Research shows that even with the right qualifications and skills, people often fall short of meeting their career aspirations—unless they also have presence.
What Exactly Is Presence?
Presence is letting the most powerful version of yourself shine through. I like to cite the renowned leadership expert Sylvia Ann Hewlett, who defines “presence” as a combination of gravitas, communication, and appearance. Together, these elements form an impression of trustworthiness, competence, and authenticity. Gravitas is signaling that you have the confidence and credibility to get your point across and create buy-in. In a study of almost 300 senior executives, Hewlett found that 67 percent believe that gravitas is what matters most in leadership. Communication is closely connected to gravitas. Your bearing and speaking skills are what establish your confidence and credibility and thus communicate gravitas. As much as we may not want to admit it, appearance is the third piece of this puzzle. This is not as much about how we look as it is about how we present ourselves.
Why Is Presence Important?
Because humans are biologically wired to scan the environment for threats, we form impressions based on very little information. According to social psychologist and bestselling author Amy Cuddy, people quickly answer two questions when they meet you: Can I trust this person? Can I respect this person? To influence others, you need them to trust you and see you as competent.
How Do I Develop Presence?
Cultivate confidence: Part of developing presence is conveying confidence. What if you don’t feel confident? I’m a big believer in Cuddy’s work on “power posing.” Her central idea is simple: By assuming a posture associated with power, you can “fake it until you become it,” and make yourself feel more powerful. Though Cuddy’s work has been somewhat controversial, people around the world swear by power posing before a big meeting or interview.
Up your game: To communicate effectively, it’s important to regulate your reactions, recognize emotions in others, and manage your responses. Let other people speak first. Ask questions and make them feel understood. Remember to smile, make eye contact, and lean forward. By staying in the moment and maintaining focus on the conversation, you can ask the right questions and lay the foundation for trust and openness to your influence. Also, to convey confidence, use what a 2014 Harvard Business Review article calls “muscular” language. Instead of saying “I just think,” try “I strongly suggest”; instead of “Maybe that’s possible,” say “Here’s my plan.”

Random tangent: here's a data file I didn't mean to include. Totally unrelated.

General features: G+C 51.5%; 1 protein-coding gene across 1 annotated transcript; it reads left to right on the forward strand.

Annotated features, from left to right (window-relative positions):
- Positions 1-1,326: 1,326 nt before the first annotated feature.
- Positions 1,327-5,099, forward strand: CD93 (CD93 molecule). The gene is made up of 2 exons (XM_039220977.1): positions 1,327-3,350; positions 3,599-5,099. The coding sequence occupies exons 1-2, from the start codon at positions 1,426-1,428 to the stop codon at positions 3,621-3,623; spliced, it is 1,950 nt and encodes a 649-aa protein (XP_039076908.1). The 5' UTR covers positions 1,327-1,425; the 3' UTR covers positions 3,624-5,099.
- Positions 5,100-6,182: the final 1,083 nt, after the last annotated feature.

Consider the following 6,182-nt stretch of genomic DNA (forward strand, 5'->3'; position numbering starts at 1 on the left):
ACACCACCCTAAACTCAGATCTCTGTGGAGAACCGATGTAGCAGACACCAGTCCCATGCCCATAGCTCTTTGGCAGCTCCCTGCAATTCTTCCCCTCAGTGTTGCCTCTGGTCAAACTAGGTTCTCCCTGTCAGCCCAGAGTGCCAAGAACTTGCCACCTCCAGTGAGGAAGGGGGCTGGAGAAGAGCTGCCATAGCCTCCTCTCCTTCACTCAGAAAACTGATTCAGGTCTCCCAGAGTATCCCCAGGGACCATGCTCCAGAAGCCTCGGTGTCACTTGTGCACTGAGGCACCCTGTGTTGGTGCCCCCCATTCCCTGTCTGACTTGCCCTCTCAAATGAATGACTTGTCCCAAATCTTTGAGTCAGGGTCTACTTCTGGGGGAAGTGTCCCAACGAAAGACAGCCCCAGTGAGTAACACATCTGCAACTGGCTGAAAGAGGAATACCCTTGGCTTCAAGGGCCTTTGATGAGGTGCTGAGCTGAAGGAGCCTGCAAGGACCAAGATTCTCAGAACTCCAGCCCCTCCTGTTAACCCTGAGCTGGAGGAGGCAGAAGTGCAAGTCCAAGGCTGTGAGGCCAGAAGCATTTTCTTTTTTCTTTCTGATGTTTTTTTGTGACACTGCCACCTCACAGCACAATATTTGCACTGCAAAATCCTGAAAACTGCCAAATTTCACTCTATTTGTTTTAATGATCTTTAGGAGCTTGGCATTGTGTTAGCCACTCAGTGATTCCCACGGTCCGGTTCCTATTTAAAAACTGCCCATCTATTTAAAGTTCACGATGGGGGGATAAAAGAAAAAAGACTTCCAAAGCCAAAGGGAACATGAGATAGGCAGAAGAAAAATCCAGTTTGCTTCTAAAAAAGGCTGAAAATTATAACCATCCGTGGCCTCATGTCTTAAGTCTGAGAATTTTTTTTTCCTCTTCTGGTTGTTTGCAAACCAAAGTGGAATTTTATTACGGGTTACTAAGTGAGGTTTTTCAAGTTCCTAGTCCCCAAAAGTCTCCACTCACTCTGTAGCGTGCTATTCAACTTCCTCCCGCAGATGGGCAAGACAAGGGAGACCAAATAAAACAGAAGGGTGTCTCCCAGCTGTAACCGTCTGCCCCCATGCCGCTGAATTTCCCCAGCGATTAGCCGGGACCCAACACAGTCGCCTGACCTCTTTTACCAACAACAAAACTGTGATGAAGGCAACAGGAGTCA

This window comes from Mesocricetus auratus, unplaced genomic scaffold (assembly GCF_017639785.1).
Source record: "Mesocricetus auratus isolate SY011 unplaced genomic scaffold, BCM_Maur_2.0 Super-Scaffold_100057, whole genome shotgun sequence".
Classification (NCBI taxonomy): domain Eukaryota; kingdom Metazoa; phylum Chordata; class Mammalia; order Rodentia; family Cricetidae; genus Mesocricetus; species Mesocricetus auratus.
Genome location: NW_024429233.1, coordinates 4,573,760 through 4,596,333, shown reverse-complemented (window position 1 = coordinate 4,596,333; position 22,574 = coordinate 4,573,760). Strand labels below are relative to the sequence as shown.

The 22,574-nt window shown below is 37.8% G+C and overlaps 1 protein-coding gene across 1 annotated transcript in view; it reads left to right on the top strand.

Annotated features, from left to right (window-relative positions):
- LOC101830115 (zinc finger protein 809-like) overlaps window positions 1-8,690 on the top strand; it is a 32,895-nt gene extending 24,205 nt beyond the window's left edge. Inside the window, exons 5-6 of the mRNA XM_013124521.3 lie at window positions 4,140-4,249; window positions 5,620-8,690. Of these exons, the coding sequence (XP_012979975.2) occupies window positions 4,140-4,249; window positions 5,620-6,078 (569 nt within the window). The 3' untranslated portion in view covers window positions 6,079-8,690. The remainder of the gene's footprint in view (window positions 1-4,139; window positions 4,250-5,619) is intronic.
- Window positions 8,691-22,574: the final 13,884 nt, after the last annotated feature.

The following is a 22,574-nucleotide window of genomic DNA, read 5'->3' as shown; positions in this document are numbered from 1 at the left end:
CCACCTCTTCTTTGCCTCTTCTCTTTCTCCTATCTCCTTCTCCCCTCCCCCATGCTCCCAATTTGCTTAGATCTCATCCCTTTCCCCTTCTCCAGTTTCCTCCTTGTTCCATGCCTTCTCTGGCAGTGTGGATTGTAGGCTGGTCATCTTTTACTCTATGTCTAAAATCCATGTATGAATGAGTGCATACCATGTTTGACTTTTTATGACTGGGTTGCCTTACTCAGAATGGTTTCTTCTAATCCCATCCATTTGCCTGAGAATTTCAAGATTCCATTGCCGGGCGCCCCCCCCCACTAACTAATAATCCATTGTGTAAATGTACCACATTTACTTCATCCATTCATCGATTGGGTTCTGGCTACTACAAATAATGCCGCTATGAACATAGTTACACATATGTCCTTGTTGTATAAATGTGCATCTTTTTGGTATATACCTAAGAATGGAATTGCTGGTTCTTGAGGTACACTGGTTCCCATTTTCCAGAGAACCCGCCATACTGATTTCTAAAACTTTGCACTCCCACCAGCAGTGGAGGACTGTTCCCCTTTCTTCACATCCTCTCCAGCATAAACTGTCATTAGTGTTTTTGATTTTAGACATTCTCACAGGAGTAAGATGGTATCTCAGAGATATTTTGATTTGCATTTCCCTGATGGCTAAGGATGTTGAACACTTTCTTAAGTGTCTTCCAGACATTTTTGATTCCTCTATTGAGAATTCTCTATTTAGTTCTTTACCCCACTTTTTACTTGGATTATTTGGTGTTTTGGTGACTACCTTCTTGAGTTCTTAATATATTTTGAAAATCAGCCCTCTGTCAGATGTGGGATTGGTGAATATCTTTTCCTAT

Dressing—and feeling—the part: There should be a strong connection between who you are, who you want to be, and how you look. If you want to be successful in the financial sector, for instance, you need to look like someone who understands and can be trusted with money. Identify the people who are successful where you work, and study how they put themselves together. Focusing on your appearance can also go a long way toward boosting your internal confidence. Research by Adam Galinsky, the Vikram S. Pandit Professor of Business and chair of the Management Division, finds that the physical experience of putting on clothes that you associate with power can put you in a different state of mind — what he calls enclothed cognition — allowing you to feel more confident, which in turn will, hopefully, improve your performance. The interior life of a person and their external presence are deeply connected. When people pay more conscious attention to this connection and embody presence, they can expose their unique talent to the world in ways that will enhance their happiness and success.
Karen Gray ’81, an executive coach and leadership consultant, is on the faculty at the Fashion Institute of Technology in New York City.
Read the original piece on Columbia Business School’s Ideas and Insights blog.